“True justice is like a young black man who doesn’t have to worry about him getting hurt – or killed – on the run, while sleeping in his bed, while living what should be a very long life,” Warnock said. “Ahmed should be with us today. I am grateful to the jury for their service and for the verdict that says Ahmed Arbery’s life matters.”
After Kyle Rittenhouse was acquitted last week in a similarly polarizing case in Wisconsin, the case has been closely watched. After the ruling, President Biden, Vice President Harris and a host of others, including Atlanta Mayor Keisha Lance Bottoms, concurred with the opinions.
“I am grateful that the jury found the three men responsible for the senseless murder of Ahmaud Arbery guilty of their crimes,” Bottoms said. “I hope this judgment will give Mr. Arbery’s family, and people across America, some comfort in knowing that these men are being held accountable for the deaths of an innocent young man.”
Thea Brooks, Arbery’s aunt, watched a live broadcast of the verdict along with friends and family from the adjacent jury room. Brooks, who has been observing court proceedings since jury selection began more than a month ago, jumped from her seat as the three men were convicted of killing her nephew.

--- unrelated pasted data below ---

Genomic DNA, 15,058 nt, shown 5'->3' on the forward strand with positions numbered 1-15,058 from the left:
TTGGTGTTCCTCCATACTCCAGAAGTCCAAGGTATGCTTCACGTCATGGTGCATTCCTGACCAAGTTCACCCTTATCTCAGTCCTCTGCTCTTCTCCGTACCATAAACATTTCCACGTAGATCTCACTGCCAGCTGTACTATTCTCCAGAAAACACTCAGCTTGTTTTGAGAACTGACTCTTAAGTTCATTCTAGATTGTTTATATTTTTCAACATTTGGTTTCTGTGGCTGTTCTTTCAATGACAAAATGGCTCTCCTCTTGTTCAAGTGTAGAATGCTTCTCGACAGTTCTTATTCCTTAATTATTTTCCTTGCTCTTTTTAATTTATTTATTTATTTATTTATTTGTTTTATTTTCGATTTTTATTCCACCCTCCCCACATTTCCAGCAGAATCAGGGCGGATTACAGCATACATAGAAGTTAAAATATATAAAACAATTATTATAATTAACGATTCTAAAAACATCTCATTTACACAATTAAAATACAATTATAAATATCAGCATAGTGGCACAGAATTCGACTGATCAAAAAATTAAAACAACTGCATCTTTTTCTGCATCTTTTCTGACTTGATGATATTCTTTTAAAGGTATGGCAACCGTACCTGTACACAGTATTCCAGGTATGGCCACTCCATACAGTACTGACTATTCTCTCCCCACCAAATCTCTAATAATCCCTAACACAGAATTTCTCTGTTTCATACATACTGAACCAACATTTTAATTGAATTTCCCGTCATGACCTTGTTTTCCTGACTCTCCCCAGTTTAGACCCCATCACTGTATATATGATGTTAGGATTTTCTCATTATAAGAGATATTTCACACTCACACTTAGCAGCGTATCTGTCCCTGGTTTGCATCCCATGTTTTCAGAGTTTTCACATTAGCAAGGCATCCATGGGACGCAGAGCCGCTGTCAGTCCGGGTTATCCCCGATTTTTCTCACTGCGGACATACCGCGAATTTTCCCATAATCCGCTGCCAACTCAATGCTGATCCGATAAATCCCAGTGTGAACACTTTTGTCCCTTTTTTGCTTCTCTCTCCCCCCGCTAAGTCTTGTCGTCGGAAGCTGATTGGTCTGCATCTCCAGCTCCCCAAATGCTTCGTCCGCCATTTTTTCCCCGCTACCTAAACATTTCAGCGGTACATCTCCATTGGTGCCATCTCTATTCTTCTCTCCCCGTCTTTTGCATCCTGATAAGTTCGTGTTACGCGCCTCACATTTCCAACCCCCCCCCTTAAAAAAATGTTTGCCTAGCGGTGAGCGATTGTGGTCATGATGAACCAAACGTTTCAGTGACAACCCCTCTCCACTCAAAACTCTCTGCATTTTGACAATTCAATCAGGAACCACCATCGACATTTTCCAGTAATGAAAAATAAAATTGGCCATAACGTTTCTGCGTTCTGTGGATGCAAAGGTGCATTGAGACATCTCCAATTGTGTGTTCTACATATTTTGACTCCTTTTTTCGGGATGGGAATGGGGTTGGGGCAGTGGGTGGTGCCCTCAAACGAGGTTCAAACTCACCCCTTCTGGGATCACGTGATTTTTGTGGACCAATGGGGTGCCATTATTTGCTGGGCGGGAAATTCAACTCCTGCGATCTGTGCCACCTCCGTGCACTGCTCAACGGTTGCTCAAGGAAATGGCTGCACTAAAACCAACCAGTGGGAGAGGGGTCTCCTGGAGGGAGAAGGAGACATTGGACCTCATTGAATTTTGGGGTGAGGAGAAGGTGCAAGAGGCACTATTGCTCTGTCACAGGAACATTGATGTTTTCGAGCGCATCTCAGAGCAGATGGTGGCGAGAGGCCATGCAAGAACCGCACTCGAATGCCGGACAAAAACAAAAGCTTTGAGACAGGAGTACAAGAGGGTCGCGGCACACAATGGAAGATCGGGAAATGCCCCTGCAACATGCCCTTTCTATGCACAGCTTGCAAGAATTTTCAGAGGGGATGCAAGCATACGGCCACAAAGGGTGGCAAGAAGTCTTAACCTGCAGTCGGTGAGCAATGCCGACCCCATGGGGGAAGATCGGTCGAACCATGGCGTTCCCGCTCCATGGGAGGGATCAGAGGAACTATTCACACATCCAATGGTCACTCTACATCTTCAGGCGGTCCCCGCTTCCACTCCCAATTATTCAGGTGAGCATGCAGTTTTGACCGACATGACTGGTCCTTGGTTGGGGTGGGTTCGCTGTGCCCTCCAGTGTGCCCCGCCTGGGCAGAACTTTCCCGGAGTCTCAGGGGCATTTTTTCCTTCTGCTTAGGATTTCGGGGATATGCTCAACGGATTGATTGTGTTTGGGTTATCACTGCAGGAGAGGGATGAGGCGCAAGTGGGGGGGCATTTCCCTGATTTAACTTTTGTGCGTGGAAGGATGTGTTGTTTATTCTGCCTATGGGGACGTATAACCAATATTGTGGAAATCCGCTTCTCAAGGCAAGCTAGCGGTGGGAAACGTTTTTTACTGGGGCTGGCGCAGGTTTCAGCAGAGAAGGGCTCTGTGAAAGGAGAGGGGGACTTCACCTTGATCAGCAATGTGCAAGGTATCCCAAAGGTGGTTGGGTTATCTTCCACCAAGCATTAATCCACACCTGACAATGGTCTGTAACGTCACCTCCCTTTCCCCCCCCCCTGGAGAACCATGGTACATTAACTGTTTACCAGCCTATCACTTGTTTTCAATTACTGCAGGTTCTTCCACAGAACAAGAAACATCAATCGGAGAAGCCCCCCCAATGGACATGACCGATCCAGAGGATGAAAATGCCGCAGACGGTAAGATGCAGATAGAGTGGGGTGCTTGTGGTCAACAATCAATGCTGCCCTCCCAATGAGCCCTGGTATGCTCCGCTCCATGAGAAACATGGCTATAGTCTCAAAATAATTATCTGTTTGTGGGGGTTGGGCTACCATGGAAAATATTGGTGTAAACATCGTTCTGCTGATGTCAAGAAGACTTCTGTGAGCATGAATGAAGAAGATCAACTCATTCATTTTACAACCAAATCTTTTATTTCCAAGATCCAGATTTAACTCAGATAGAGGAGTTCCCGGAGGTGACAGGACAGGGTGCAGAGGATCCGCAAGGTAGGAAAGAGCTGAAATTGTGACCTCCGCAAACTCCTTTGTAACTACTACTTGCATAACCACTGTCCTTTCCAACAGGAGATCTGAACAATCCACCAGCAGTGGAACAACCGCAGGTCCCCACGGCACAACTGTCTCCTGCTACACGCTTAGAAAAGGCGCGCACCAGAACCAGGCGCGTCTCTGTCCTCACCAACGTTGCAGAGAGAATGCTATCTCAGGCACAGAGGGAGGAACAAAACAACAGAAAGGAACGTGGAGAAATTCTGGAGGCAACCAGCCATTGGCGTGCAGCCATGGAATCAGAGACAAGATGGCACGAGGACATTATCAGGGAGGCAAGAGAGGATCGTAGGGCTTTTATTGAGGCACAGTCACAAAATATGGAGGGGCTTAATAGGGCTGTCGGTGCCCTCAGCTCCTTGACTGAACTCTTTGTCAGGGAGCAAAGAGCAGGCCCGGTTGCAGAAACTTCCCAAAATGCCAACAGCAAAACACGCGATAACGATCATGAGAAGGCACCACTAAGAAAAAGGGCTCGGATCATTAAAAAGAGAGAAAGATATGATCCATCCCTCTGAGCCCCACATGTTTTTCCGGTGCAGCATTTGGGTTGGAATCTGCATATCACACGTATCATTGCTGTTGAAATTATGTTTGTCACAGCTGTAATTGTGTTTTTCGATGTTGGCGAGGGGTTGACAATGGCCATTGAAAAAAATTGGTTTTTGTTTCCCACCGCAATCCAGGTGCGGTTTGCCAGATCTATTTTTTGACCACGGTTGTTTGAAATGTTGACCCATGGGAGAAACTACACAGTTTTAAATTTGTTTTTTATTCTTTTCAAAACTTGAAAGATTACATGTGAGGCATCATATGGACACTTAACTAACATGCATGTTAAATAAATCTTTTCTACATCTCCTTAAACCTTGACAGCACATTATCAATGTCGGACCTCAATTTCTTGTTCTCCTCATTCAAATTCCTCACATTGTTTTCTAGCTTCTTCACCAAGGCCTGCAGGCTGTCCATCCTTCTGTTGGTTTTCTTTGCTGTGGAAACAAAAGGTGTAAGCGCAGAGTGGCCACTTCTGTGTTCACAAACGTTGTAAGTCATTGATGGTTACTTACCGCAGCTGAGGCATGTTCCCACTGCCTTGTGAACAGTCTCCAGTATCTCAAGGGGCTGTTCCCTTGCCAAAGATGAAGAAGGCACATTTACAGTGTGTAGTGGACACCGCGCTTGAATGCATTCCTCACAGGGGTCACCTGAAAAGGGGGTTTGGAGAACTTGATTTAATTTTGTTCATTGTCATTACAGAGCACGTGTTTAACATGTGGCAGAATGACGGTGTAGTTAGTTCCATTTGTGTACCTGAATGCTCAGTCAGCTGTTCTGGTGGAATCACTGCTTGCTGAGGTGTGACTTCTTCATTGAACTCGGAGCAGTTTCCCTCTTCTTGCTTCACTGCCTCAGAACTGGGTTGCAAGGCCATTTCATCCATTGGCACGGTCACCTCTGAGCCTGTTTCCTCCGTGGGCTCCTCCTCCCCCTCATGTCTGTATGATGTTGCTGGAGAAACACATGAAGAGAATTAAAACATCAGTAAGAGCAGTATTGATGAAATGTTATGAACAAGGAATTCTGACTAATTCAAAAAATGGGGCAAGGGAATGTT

She later said, “Finally we have justice for Ahmad.” She was wearing a pair of earrings with her high school nephew’s football photo and a T-shirt that read “Justice Is Done”.
“That means he didn’t die in vain,” Brooks said. “It means that people now, all over the world, will know that they can’t do these kinds of things with impunity, and that it’s just not acceptable to racistly label someone.”
– Authors Alexis Stevens, Shelia Ball, and Ernie Suggs contributed to this article.